The Görlitz Jewish Cemetery is a very popular spot for locals of the Südstadt neighborhood to take an afternoon stroll. In the minds of so many Görlitzers, it is treated like a place forgotten by time, one of these popularly- named “lost places”. But it is anything but a lost place. And if one only took the time to look for the clues that tell us that, one would realize it. There are updates that have been made to certain graves, for example the replacement plaque for Fritz Hannes who died from the Spanish Flu. His orignialy bronze plaque was stolen by the Nazis (along with all other bronze and metal ornaments in the cemetery) and this newly created stone one was placed by his granddaughter, Judi Hannes Mendelsohn of Boca Raton, Florida in the early millennium years. Or the addition of “Berta Loewy murdered in Auschwitz” added to the tombstone of Richard Loewy (who died in Görlitz in 1941 after being denied medication) by the couple’s daughter, Gerda Loewy Ulmer of Sydney, Australia. When I talk to Jewish survivors and their descendants their voices are unanimous in saying: the Görlitz Jewish Cemetery is the most important place for them in this city. And many have been very disappointed when they visit to find that the cemetery looks like a jungle (particularly in the warm spring and summer months). Some graves, including those of their families are extremely dicult to access because of this.


When I first started cleaning up grave sites for families of Jewish descendants in the early months of 2020 with my 2-year old son, Aidan: I was angry. How could a community let a place of such historical value become so overgrown, let gravestones topple over, let some graves become buried all together? At the very least, was it not the community of today, the descendants of those who fueled the Third Reich who should be responsible for the upkeep of this sacred place as a debt to the victims of that regime? Trying to understand who was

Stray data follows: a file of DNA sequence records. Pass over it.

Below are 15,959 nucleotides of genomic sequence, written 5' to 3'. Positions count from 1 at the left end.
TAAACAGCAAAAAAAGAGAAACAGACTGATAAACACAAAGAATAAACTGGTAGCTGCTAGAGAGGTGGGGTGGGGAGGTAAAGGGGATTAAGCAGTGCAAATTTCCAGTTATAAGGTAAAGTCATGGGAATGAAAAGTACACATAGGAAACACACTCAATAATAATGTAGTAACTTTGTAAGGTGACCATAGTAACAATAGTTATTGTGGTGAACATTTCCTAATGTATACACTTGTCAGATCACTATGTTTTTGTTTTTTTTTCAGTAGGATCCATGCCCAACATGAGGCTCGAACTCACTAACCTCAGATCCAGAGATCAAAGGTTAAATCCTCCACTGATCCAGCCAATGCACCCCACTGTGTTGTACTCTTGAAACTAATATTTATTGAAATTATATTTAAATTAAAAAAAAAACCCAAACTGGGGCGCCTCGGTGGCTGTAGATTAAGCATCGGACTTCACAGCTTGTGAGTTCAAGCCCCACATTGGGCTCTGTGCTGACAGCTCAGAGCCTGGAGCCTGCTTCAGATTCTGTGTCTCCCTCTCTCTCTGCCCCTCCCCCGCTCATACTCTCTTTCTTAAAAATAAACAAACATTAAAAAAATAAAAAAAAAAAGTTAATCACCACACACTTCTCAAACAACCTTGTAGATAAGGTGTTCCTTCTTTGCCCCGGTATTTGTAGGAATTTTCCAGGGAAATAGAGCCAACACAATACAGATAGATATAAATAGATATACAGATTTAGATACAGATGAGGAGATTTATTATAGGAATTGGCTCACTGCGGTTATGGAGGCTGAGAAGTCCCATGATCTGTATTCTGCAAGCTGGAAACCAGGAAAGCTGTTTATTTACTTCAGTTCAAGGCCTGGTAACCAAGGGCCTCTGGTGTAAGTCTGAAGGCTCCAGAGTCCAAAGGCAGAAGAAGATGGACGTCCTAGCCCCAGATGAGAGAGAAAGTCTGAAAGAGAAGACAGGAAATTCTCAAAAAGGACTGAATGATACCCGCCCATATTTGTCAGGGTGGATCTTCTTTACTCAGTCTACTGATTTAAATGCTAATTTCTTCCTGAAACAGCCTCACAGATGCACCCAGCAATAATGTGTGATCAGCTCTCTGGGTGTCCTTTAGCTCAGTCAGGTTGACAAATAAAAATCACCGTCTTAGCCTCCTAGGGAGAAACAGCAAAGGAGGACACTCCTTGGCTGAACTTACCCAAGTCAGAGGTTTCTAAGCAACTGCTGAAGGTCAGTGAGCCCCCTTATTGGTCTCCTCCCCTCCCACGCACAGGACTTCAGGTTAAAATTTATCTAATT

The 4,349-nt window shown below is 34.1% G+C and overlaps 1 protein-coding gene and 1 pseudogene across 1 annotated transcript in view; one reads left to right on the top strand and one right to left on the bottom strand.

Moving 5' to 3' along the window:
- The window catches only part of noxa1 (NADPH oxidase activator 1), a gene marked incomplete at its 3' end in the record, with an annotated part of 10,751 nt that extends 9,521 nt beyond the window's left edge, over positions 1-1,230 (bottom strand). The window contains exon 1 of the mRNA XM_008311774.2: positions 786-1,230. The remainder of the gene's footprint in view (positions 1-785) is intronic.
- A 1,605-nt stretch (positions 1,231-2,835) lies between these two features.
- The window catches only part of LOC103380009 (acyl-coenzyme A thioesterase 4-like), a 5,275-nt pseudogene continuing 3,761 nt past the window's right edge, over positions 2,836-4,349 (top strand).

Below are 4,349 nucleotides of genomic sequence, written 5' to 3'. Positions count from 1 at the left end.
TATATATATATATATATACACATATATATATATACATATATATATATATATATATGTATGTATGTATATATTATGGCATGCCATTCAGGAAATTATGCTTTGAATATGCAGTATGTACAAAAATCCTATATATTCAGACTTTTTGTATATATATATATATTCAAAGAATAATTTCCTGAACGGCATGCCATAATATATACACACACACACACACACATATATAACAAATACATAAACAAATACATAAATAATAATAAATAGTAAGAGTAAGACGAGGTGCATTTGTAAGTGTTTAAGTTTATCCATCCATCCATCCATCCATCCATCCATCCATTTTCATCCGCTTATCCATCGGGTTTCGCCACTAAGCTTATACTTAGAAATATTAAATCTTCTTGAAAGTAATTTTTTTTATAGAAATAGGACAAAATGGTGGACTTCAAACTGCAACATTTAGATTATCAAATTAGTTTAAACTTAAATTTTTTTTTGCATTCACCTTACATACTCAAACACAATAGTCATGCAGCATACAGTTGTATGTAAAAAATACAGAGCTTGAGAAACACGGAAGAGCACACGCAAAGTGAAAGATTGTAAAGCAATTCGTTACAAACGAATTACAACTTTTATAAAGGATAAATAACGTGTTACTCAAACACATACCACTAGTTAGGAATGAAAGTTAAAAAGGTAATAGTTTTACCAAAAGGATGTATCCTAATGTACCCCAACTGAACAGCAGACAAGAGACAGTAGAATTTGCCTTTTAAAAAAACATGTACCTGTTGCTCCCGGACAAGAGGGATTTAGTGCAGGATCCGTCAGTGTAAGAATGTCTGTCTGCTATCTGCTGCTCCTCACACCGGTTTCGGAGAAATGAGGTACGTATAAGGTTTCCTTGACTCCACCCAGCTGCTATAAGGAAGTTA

responsible for this situation turned out to be a very complicated mission. The answer is hidden in the gap between the historical, legal, political and economic aspects of the problem. The question of the legal ownership of Jewish cemeteries in Europe contributes to the complexity of the matter and the answer varies from place to place. In Görlitz it is also so.

After the end of the Third Reich, according to an ocial register from June 1946, there were 22 Jewish people living in Görlitz, most of whom came here from other parts of the now non-existent state of Lower Silesia. Most of these Jewish people did not stay in Görlitz. To where they all went I cannot say at this time. With no Jewish community left here, the Jewish cemetery reverted to the ownership of the Jewish community in Dresden. Because this community had acquired so many Jewish properties, it was financially impossible to maintain them all so early on. Thus both the synagogue and the trauerhalle were bought from the Jewish community in Dresden by the city Görlitz- who still owns them both today. The city’s cemetery administration led by Eveline Mühle has done their best to provide upkeep to the Jewish Cemetery. They established a clear main walkway- even though the problem persists that many grave sites are nearly inaccessible with the current overgrowth and due to the layout of a fence around the complex created in the 1950s. The cemetery administration team has done an admirable job in doing their part to help with the Jewish cemetery here, but I know we as a community can do better to help them with that task. That is why I have started the Mitzvah Project.